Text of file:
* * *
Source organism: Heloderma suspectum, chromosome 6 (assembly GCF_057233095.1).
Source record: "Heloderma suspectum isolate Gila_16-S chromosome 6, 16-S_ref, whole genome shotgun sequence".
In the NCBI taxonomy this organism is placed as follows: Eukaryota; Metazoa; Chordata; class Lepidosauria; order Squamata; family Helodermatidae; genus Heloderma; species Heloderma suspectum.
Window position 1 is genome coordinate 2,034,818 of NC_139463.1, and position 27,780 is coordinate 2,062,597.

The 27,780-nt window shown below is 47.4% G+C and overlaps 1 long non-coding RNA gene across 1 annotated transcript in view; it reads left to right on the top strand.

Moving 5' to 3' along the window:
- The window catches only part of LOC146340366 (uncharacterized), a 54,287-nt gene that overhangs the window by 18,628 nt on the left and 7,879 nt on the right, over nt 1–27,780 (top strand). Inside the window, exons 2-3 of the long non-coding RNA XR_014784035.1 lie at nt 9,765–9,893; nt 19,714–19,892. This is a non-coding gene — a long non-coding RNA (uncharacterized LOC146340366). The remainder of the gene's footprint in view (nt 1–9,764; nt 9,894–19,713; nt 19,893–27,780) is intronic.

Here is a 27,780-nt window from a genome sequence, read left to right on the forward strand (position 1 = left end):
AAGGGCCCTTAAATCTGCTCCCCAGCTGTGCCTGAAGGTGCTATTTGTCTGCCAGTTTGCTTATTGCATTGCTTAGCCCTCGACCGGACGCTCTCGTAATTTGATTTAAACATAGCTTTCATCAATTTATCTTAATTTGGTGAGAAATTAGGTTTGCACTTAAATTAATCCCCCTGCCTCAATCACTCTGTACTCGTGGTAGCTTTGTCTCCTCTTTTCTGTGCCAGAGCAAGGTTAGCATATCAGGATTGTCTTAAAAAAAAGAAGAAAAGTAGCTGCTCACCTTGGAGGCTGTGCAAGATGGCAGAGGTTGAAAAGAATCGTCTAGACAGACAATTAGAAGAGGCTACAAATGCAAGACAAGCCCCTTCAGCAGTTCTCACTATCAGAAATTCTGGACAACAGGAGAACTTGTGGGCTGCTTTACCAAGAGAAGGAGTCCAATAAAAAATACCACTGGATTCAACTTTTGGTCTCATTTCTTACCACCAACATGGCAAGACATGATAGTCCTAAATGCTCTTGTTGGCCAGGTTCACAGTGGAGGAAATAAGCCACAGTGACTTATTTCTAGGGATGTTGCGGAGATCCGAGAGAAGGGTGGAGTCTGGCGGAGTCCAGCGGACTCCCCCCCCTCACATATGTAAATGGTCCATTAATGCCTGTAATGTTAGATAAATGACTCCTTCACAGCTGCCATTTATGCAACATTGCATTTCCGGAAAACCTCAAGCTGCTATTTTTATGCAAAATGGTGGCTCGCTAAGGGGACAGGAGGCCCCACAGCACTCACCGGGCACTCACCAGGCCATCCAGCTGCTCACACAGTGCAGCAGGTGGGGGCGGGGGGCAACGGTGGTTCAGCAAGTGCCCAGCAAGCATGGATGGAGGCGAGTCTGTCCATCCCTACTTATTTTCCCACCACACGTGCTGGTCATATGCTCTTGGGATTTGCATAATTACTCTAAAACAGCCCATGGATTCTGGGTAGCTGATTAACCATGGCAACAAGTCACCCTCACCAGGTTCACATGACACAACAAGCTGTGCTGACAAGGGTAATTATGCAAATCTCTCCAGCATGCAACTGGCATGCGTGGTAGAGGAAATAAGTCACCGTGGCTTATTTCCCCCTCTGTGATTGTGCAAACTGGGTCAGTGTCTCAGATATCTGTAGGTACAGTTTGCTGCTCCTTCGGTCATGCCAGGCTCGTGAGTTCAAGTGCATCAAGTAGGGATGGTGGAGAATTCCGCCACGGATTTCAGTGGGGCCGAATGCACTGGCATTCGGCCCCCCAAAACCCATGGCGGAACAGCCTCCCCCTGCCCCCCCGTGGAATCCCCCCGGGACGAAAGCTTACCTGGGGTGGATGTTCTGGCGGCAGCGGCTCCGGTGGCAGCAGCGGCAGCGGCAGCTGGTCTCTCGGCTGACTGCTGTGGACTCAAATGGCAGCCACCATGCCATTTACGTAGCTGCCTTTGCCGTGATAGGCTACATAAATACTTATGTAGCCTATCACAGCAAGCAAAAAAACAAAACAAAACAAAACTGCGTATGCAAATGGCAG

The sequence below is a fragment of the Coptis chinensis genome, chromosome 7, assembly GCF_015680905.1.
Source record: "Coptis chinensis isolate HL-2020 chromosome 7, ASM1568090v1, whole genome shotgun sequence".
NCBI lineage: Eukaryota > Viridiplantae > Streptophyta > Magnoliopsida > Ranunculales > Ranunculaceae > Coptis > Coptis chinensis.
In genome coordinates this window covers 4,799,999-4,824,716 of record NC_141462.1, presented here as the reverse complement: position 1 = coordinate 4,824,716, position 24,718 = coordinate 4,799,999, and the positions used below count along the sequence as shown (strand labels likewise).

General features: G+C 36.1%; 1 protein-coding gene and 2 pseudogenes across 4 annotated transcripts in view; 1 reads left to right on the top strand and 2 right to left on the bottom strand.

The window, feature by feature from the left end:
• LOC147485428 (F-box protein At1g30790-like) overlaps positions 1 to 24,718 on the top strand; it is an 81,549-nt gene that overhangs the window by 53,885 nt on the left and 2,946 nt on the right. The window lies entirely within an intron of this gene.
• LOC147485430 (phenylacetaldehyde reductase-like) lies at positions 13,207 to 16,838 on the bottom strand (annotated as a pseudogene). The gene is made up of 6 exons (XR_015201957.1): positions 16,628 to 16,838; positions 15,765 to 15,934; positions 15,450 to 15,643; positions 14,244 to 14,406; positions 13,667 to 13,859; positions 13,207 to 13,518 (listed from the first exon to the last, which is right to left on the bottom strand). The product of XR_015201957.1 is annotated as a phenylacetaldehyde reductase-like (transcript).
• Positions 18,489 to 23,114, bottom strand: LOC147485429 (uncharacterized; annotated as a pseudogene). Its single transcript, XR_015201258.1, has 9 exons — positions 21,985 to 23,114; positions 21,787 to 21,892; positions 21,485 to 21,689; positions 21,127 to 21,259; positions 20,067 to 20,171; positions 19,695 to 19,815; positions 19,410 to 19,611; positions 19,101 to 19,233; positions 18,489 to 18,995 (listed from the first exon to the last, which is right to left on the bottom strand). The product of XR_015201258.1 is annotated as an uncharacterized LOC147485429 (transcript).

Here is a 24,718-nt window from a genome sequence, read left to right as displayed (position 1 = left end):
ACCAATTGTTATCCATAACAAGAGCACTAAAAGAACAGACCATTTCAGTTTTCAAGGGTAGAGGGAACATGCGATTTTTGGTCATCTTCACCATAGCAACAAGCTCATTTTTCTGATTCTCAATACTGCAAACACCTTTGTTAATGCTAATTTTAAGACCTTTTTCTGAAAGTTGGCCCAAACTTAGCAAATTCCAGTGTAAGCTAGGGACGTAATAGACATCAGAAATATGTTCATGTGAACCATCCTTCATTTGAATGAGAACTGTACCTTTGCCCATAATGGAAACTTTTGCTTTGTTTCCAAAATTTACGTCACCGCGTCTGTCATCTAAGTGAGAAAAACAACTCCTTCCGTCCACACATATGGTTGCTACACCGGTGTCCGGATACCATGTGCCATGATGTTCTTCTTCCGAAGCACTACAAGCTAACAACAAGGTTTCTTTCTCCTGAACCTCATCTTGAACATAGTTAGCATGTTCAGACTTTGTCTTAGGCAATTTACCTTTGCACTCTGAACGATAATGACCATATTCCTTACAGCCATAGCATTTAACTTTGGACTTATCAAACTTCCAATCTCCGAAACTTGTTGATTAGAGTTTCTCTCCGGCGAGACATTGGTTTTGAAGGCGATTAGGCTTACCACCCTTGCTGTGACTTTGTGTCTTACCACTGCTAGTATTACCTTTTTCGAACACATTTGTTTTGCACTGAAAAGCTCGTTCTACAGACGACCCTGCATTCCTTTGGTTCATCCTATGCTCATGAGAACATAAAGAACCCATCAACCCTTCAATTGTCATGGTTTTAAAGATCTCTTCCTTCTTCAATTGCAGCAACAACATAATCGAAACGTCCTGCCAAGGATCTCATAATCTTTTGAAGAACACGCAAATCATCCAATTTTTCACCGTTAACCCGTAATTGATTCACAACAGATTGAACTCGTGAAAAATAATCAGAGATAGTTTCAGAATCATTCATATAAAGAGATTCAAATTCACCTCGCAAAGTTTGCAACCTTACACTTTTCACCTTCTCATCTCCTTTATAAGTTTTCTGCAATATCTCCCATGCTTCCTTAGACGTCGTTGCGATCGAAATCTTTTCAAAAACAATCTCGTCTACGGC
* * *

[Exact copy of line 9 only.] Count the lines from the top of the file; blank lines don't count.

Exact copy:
AAGGGCCCTTAAATCTGCTCCCCAGCTGTGCCTGAAGGTGCTATTTGTCTGCCAGTTTGCTTATTGCATTGCTTAGCCCTCGACCGGACGCTCTCGTAATTTGATTTAAACATAGCTTTCATCAATTTATCTTAATTTGGTGAGAAATTAGGTTTGCACTTAAATTAATCCCCCTGCCTCAATCACTCTGTACTCGTGGTAGCTTTGTCTCCTCTTTTCTGTGCCAGAGCAAGGTTAGCATATCAGGATTGTCTTAAAAAAAAGAAGAAAAGTAGCTGCTCACCTTGGAGGCTGTGCAAGATGGCAGAGGTTGAAAAGAATCGTCTAGACAGACAATTAGAAGAGGCTACAAATGCAAGACAAGCCCCTTCAGCAGTTCTCACTATCAGAAATTCTGGACAACAGGAGAACTTGTGGGCTGCTTTACCAAGAGAAGGAGTCCAATAAAAAATACCACTGGATTCAACTTTTGGTCTCATTTCTTACCACCAACATGGCAAGACATGATAGTCCTAAATGCTCTTGTTGGCCAGGTTCACAGTGGAGGAAATAAGCCACAGTGACTTATTTCTAGGGATGTTGCGGAGATCCGAGAGAAGGGTGGAGTCTGGCGGAGTCCAGCGGACTCCCCCCCCTCACATATGTAAATGGTCCATTAATGCCTGTAATGTTAGATAAATGACTCCTTCACAGCTGCCATTTATGCAACATTGCATTTCCGGAAAACCTCAAGCTGCTATTTTTATGCAAAATGGTGGCTCGCTAAGGGGACAGGAGGCCCCACAGCACTCACCGGGCACTCACCAGGCCATCCAGCTGCTCACACAGTGCAGCAGGTGGGGGCGGGGGGCAACGGTGGTTCAGCAAGTGCCCAGCAAGCATGGATGGAGGCGAGTCTGTCCATCCCTACTTATTTTCCCACCACACGTGCTGGTCATATGCTCTTGGGATTTGCATAATTACTCTAAAACAGCCCATGGATTCTGGGTAGCTGATTAACCATGGCAACAAGTCACCCTCACCAGGTTCACATGACACAACAAGCTGTGCTGACAAGGGTAATTATGCAAATCTCTCCAGCATGCAACTGGCATGCGTGGTAGAGGAAATAAGTCACCGTGGCTTATTTCCCCCTCTGTGATTGTGCAAACTGGGTCAGTGTCTCAGATATCTGTAGGTACAGTTTGCTGCTCCTTCGGTCATGCCAGGCTCGTGAGTTCAAGTGCATCAAGTAGGGATGGTGGAGAATTCCGCCACGGATTTCAGTGGGGCCGAATGCACTGGCATTCGGCCCCCCAAAACCCATGGCGGAACAGCCTCCCCCTGCCCCCCCGTGGAATCCCCCCGGGACGAAAGCTTACCTGGGGTGGATGTTCTGGCGGCAGCGGCTCCGGTGGCAGCAGCGGCAGCGGCAGCTGGTCTCTCGGCTGACTGCTGTGGACTCAAATGGCAGCCACCATGCCATTTACGTAGCTGCCTTTGCCGTGATAGGCTACATAAATACTTATGTAGCCTATCACAGCAAGCAAAAAAACAAAACAAAACAAAACTGCGTATGCAAATGGCAG